The book explores the relationship between violence against women on one hand,
and the rights to health and reproductive health on the other. It argues that
violation of the right to health is a consequence of violence, and that (state)
health policies might be a cause of – or create the conditions for – violence
against women. It significantly contributes to feminist and international human
rights legal scholarship by conceptualising a new ground-breaking idea, violence
against women’s health (VAWH), using the Hippocratic paradigm as the backbone of
the analysis. The two dimensions of violence at the core of the book – the
horizontal, ‘interpersonal’ dimension and the vertical ‘state policies’
dimension – are investigated through around 70 decisions of domestic, regional
and international judicial or quasi-judicial bodies (the anamnesis). The concept
of VAWH, drawn from the anamnesis, enriches the traditional concept of violence
against women with a human rights-based approach to autonomy and a reflection on
the pervasiveness of patterns of discrimination (diagnosis). VAWH as theorised
in the book allows the reconceptualisation of states’ obligations in an
innovative way, by identifying for both dimensions obligations of result, due
diligence obligations, and obligations to progressively take steps (treatment).
The book eventually asks whether it is not international law itself that is the
ultimate cause of VAWH (prognosis).
and 128 in the Constitution of Czechoslovakia, Article 109 in
the Constitution of the German Reich, Article 7 in the Constitution of the Republic
See Thomas Mohr, ‘The Rights of Women under the Constitution of the Irish Free
State’ (2006) 41 Irish Jurist 20, 24.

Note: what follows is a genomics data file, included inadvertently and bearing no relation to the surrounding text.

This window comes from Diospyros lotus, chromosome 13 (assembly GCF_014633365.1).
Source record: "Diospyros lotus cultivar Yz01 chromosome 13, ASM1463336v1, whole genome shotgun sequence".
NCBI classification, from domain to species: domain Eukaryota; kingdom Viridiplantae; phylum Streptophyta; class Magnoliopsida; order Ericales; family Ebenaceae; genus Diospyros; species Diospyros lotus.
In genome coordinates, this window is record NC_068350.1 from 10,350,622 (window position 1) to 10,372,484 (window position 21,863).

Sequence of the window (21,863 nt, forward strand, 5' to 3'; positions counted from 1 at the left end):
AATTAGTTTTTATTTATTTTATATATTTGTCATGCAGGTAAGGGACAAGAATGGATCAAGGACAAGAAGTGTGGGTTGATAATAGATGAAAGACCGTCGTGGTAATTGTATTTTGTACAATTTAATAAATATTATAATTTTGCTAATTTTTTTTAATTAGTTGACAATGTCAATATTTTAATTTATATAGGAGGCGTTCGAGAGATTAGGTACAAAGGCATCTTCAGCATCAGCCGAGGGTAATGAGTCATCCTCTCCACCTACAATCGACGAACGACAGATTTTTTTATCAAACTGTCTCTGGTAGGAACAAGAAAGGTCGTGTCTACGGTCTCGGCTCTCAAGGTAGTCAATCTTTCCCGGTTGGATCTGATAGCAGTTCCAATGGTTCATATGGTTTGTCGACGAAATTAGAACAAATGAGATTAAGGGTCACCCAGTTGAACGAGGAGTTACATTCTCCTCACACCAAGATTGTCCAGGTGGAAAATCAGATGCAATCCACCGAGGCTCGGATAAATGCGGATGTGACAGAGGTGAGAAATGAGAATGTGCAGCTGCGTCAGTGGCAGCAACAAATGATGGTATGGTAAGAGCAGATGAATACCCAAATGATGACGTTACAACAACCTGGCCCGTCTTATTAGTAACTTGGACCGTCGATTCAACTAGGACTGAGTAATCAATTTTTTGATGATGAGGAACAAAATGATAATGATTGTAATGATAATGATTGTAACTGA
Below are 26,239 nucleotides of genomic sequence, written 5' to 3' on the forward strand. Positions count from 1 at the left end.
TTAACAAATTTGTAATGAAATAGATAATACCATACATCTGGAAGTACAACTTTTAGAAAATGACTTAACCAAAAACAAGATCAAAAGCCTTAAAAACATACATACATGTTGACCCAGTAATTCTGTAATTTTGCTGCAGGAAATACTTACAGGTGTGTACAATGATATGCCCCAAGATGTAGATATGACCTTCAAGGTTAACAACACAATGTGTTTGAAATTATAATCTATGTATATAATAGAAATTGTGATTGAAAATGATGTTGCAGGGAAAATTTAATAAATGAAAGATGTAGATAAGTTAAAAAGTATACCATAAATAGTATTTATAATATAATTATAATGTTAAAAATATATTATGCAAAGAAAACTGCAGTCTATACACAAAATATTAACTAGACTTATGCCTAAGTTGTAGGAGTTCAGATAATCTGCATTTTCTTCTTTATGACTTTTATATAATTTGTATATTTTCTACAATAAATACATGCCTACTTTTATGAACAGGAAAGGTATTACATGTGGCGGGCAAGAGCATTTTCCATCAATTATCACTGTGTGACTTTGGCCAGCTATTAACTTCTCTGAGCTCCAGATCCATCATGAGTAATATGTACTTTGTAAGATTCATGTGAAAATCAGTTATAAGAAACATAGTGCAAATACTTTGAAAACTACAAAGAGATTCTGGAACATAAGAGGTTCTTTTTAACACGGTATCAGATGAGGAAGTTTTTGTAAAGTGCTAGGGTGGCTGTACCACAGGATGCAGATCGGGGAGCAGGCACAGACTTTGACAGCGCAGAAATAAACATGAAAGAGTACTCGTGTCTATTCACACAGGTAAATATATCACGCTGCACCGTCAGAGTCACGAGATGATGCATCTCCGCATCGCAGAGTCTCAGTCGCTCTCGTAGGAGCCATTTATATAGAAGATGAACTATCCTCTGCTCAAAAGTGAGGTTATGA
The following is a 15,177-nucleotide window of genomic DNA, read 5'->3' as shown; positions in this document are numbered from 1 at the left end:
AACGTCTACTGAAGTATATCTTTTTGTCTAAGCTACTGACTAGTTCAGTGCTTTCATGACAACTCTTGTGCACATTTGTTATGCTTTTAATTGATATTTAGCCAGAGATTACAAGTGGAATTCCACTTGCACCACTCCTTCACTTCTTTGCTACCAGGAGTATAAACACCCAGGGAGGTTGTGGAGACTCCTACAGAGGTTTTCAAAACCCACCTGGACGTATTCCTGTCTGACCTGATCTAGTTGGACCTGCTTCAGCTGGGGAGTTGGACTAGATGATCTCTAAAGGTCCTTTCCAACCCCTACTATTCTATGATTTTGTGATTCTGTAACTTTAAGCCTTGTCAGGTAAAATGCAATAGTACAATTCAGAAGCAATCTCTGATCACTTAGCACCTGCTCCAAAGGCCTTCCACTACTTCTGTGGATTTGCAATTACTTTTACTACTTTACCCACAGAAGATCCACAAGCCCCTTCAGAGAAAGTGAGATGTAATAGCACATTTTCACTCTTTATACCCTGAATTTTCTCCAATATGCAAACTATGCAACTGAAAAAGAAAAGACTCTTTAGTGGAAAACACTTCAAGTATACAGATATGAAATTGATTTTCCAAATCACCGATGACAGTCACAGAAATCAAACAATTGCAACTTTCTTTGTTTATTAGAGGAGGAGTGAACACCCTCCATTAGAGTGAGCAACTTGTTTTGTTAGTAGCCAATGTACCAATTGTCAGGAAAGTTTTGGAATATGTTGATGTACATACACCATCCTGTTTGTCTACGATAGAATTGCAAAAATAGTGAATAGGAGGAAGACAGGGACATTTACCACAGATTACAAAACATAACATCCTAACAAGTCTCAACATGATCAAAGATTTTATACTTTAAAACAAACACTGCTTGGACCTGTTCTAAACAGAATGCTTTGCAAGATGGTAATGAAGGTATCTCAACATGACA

Themes and influences
above, it is surprising and disappointing that the general equality guarantee failed
to survive the final document.
Religion and the Church
One notable absence from the list of influences is the Roman CatholicChurch.
degree of suffering or disability justifies a premature release effected by us.
Yet even so there remain grey areas in the application of belief that life is sacred. Abortion is banned because the only intent of that operation is to kill the child. The Roman CatholicChurch forbids abortion even when pregnancy threatens the woman’s life. However, a pregnant woman with cancer of the womb may be allowed a hysterectomy, albeit that the child will then die. This is called the doctrine of double effect. The operation for cancer incidentally destroys the child but
demonstrate his idea in relation to functional representation.131
Although the scheme may have had various different sources of inspiration,
the strength of the idea can be seen in each of the three Drafts and it was evidently
felt that this device would satisfy a number of different interests including the
Southern Unionists (because it would help to limit the powers of central government and encourage the involvement of the councils in governance), those with
socialist ideals, the Trade Unions and the CatholicChurch.
Select Constitutions of the World, 238–9.
, accessible at www.hfea.gov.uk/fertility-clinics-success-rates.html
34 See M Brazier, ‘Regulating the Reproduction Business?’ (1999) 7 Medical Law Review 166.
35 See (2003) Guardian 16 January. And see Attorney General’s Reference (No 2 of 2003)  EWCA Crim 785.
36  1 FLR 1091.
38 Re E and F  EWHC 1418.
39 IVF is still opposed by the Roman CatholicChurch on the grounds that it separates the conjugal act and the creation of a child: see E. Jackson, Medical Law: Text
‘Case history’ on violence against women, and against women’s rights to
health and to reproductive health
Sara De Vido
CatholicChurch,273 and traditions.
According to a study published in 2013 by the UN Department of Economic and
Social Affairs, 97 per cent of governments permit abortion to save a woman’s
life; two-thirds of countries permit abortion when the physical or mental health
of the mother is endangered, but only half of the countries surveyed do so when
the pregnancy results from rape or incest or in cases of foetal impairment.274 Only
about one-third of countries permit abortion for economic or social reasons or
on request. On one hand, we can find countries such as Sweden